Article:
Why you want to Welcome and Retain the #50plus Generation for your Organization

There is a lot to do about diversity and inclusion: Organizations are focusing more and more on creating a work environment that is welcoming people from different gender, cultural background, skin color, sexual orientation, people with physical or mental challenges and so much more. There is one group, that is growing fast, but is still often left out of the equation: the 50plus or as we love to call it, the Wize Generation. A generation that is a substantial part of our total population and is growing fast. A generation that has a longer life expectancy, is healthier, more active, and better educated than ever.

In this article we would like to make you aware why it is so important that organizations realize the importance of transforming the workplace into a place where younger AND older employees feel welcome, valued, challenged, and fulfilled: a multi-generational workforce that is of value to the organization’s success and growth, but also for the economy as a whole.

The facts

The world is facing a rapidly growing older population. Where people used to live another 10 years after their retirement at age 65, now predictions are that this 50plus generation may live well into their 90’s thanks to technology, education, higher incomes, healthcare system, etc. This longer living population is healthier, more active, and better educated than ever.

A well of knowledge, experience and wisdom for organizations, the economy and society. But the talent of this generation often remains underutilised and overlooked at the workplace.

This generation leaving the workforce too soon, might lead to a knowledge drain and a skills crisis for organizations, especially because in numbers, this generation cannot be replaced by the much smaller group of the younger generation just entering the workplace. On top of it, fertility rates are falling. This is a global issue!

Did you know?

That by 2050, there will be one person aged 65 and over, for every two persons aged 20-64 (i.e. the old-age dependency ratio) in OECD economies compared to one for every three today, and the share of the population aged 50 and older will increase from 37% in 2020 to 45%. This will mean greater numbers of older workers in the workforce in the future.1

Did you know?

That corporate executives increasingly understand and value age diversity: 83% of corporate executives are aware that a multi-generational workplace is of value for their organization’s success and growth, but that fewer than 5% of employers have put concrete policies in place such as unbiased recruiting processes, phased retirement, or return-to-work programmes to recruit and retain an age-diverse workforce.1

Why retain this Wize Generation for your organization?

“Older workers can boost firm productivity, not only through their own experience and know-how but also by enhancing team performance via age and skill complementarities between younger and older workers”.1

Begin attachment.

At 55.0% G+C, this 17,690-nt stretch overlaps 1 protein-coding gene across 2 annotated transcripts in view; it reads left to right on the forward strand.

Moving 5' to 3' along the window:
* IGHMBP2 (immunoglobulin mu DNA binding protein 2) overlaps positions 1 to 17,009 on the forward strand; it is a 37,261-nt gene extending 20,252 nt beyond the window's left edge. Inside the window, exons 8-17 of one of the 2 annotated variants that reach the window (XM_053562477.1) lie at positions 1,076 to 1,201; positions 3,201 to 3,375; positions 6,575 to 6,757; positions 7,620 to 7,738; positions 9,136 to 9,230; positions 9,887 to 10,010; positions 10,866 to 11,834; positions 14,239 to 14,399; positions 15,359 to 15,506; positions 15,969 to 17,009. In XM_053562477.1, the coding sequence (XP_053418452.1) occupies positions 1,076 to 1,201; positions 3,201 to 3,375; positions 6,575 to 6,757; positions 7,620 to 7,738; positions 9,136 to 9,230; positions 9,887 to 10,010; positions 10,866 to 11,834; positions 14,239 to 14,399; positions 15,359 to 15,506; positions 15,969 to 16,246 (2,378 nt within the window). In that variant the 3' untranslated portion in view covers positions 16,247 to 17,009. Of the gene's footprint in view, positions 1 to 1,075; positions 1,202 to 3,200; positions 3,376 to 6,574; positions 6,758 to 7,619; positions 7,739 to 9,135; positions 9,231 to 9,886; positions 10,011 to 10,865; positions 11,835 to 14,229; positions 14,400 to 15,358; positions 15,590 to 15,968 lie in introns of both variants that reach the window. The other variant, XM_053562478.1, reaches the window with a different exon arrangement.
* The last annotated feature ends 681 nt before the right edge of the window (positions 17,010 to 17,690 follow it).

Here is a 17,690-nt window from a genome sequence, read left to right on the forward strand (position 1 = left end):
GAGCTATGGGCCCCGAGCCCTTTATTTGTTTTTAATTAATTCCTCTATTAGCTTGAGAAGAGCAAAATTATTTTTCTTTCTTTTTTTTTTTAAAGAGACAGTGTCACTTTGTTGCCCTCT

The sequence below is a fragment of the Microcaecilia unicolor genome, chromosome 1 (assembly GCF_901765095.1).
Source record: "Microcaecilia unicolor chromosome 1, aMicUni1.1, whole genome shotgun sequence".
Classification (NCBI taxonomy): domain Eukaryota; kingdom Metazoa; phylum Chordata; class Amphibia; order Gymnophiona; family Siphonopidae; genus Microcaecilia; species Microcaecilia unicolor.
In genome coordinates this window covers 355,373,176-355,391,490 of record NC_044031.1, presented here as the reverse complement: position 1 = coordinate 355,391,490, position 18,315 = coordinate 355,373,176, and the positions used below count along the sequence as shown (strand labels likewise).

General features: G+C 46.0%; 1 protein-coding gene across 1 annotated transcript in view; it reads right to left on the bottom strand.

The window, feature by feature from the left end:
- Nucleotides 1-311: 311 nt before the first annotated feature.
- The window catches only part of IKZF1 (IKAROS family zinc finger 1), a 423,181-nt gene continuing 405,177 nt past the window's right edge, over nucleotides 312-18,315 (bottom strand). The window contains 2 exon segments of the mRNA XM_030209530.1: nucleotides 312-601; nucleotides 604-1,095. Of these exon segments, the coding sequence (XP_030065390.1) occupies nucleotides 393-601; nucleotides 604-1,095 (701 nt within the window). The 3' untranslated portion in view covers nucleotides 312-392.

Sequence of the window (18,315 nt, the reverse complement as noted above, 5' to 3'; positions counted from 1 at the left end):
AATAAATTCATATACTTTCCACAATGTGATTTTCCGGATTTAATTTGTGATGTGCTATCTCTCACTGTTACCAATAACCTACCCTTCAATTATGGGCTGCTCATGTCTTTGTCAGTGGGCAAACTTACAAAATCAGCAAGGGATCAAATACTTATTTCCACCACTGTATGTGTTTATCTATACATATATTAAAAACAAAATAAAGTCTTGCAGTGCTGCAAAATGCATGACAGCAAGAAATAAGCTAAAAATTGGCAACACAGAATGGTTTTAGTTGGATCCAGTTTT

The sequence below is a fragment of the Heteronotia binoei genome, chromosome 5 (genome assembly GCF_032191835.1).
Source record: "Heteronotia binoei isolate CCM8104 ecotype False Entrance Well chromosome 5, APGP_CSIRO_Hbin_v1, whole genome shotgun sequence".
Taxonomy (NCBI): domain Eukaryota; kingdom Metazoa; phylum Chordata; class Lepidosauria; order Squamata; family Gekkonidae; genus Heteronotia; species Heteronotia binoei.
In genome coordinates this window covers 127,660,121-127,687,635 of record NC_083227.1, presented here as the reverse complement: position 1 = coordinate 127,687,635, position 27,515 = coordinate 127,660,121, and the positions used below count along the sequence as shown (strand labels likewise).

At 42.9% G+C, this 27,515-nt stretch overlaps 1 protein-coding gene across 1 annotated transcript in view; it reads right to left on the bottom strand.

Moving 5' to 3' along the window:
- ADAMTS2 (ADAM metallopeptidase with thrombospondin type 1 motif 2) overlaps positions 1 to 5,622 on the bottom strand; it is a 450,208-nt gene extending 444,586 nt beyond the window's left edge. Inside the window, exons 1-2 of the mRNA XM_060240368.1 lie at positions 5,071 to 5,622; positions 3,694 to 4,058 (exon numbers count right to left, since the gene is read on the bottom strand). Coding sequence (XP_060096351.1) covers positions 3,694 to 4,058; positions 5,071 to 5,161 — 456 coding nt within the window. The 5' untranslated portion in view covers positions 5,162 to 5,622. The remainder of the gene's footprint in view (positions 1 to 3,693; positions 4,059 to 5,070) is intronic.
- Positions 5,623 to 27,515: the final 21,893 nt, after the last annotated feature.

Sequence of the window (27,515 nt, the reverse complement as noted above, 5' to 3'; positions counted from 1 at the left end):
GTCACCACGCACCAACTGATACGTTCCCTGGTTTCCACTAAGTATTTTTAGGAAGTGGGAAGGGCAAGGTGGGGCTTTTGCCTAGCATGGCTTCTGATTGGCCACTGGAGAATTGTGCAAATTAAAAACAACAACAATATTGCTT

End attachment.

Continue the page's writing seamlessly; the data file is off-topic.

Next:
This Wize Generation can offer stability and continuity, they are more loyal, they know the business, the history and tend to stay longer. The older generation has already experienced a lot over the years, therefor many of them can objectively reflect on challenging situations and they have proven their adaptability to change over the years. Many of them are still eager to learn, but also to share their knowledge, act as mentors and bring their worldview to the organization.

On top of that this Wize Generation is likely to have developed over the years, some of the top 10 skills defined by the World Economic Forum as much needed by 2025, like critical thinking and problem solving, analytical thinking and innovation, but also for example resilience, stress tolerance, positive thinking, and reasoning.2

Did you know?

That globally one in three workers feel that their employer is not doing anything to facilitate a multi-generational workplace.1

A lot to speak for this generation, but of course many of us have also experienced the grumpy, complaining employees who hate their job and are just waiting for their retirement.

Could it be that they are denied career or training opportunities, are experiencing ageism, and stereotyping in the workspace or are not offered flexible solutions like phased retirement or redefinition of their role?

Did you know?

It is estimated that building multigenerational workforces and giving older employees greater opportunities to work, could raise GDP per capita by 19% over the next three decades.1

So, let’s talk about the future of your organization and your employees!

Move in2 the Future launches on November 11 Wize Moves @theWorkPlace, a program developed by an international team of very experienced HR leaders, consultants, trainers, mentors, and coaches. People from all over the world who know how to guide organizations to create that work environment where people of all age groups and backgrounds feel welcome, valued, challenged, and fulfilled.

Are you interested to join us on November 11, please register now for this global launch:


After registering, you will receive a confirmation email containing information needed to join the global launch of Wize Moves @theWorkPlace

1 Source: OECD report 2020: promoting an age-inclusive workforce “Living, Learning and Earning Longer” OECD, AARP and World Economic Forum

2 Source: World Economic Forum, report 2020, “The Future of Jobs”



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